There are advantages and disadvantages to each type of incision. Talk to your plastic surgeon about the best kind of incision for you before your procedure.
The amount of time it takes to complete a cheek lift depends on the technique and type of incision. Most cheek lift procedures take approximately two hours to complete.
After the cheek lift procedure is complete, a healthcare provider will cover your incisions with bandages. They may also place a small tube under both of your ears to drain any blood or fluid.
You’ll move to a recovery room, where healthcare providers will wait for you to wake up or your anesthetic to wear off and monitor your overall health. Once your care team determines that you no longer need monitoring, they’ll discharge you (let you go home).
Anesthesia will make you feel groggy and unsteady. You need to have someone drive you home and take care of you for the first 24 hours after your cheek lift.
Before you go home, your plastic surgeon will give you specific instructions for your recovery, including how to care for your incisions and drainage tubes. They’ll also schedule follow-up appointments and give you a prescription for pain medication, if necessary.
There are many advantages to a cheek lift, including:
Cheek lift results usually last about 10 years. This can vary from person to person.
As with any surgical procedure, getting a cheek lift poses some risks, including:
After a cheek lift procedure, the recovery time usually takes seven to 10 days. It’s important to remember that everyone’s body heals differently, so recovery times may vary.
The first several days after a cheek lift are often the most uncomfortable. You may notice:
You can ease minimal bruising and swelling in the first 24 to 48 hours after the procedure with ice. Apply a bag of ice or an ice pack covered in a light towel over your affected areas for at least 10 minutes. Apply ice at least four times a day.
After seven to 10 days, your pain should decrease. Some people take either a prescribed pain medication or over-the-counter (OTC) acetaminophen to manage pain. Discuss your allergies and complete medical history with your provider before taking any pain medications.
Avoid physical activity for at least two weeks, including bending over, lifting heavy objects and running. It’s also a good idea to avoid turning your head quickly. Slowly turn your head with your shoulders — not your neck — until you heal completely.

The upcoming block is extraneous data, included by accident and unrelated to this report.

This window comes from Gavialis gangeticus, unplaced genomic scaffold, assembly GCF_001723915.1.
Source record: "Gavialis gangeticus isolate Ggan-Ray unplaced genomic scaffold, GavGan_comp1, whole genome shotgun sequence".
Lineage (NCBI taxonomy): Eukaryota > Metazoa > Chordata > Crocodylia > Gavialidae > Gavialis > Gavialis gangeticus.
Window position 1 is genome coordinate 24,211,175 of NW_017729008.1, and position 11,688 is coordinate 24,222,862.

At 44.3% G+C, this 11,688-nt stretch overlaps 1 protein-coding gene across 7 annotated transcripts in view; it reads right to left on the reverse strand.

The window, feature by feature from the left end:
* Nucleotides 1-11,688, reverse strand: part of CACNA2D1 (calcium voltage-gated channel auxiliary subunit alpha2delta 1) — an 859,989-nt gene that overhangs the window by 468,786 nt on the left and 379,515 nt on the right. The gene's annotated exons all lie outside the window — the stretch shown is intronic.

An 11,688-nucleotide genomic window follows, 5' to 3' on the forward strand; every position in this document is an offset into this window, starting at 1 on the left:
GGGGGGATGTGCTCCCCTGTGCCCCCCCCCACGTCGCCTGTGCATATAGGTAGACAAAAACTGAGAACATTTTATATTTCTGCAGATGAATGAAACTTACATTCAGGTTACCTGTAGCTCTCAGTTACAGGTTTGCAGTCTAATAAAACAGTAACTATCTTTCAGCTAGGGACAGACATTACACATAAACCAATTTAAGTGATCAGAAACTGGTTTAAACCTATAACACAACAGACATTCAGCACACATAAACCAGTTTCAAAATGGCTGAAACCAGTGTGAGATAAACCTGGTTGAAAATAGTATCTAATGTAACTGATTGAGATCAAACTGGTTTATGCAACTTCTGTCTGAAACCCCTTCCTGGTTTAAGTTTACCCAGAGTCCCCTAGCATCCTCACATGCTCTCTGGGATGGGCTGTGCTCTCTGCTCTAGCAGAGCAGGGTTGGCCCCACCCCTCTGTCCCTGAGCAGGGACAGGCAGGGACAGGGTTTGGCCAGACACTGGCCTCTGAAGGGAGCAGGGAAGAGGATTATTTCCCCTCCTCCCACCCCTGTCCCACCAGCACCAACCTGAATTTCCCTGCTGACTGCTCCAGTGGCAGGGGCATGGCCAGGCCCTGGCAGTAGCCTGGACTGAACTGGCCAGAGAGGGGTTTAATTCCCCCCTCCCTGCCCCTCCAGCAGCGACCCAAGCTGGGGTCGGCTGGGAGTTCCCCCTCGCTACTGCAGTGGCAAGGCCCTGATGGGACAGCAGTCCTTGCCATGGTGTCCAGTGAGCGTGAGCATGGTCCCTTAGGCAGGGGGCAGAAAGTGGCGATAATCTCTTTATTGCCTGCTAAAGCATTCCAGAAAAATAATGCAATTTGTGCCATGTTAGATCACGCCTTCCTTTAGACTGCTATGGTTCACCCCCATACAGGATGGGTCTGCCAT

You may experience swelling around your cheeks that can last up to six weeks. In addition, you may notice tenderness while chewing food.
Follow your healthcare provider’s instructions on managing your pain and discomfort through your recovery.
Depending on your job and other personal responsibilities, you should be able to go back to most activities, like work, a week after your cheek lift procedure. You should delay participating in more physically demanding activities for several weeks until your healthcare provider clears you.
Schedule regular follow-up appointments with your healthcare provider to assess your incisions, bruising and swelling, as well as to remove your stitches.
Contact your healthcare provider immediately if you experience any of the following:
No. A cheek lift is a different procedure from a facelift. During a cheek lift, your surgeon will elevate the fat pad in your cheek. A traditional facelift tightens the muscles and other structures underneath your skin in your face and neck. They’ll also remove excess fat and reposition your skin naturally. A cheek lift has a shorter procedure duration and healing time vs. a facelift.
A note from Cleveland Clinic
Getting a cheek lift is a personal decision. If you wish to make your cheek areas look younger and smoother, talk to a plastic surgeon to discuss your options. A cheek lift can boost your confidence, but you should be aware that the results last about 10 years, so you may need to get a cheek lift several times throughout your life. A cheek lift also won’t address areas outside your midface, so you may need to combine it with other cosmetic procedures to meet your goals. Talk to your healthcare provider about your questions and concerns, and learn more about the outcomes and risks.
Last reviewed by a Cleveland Clinic medical professional on 11/17/2023.
Learn more about our editorial process.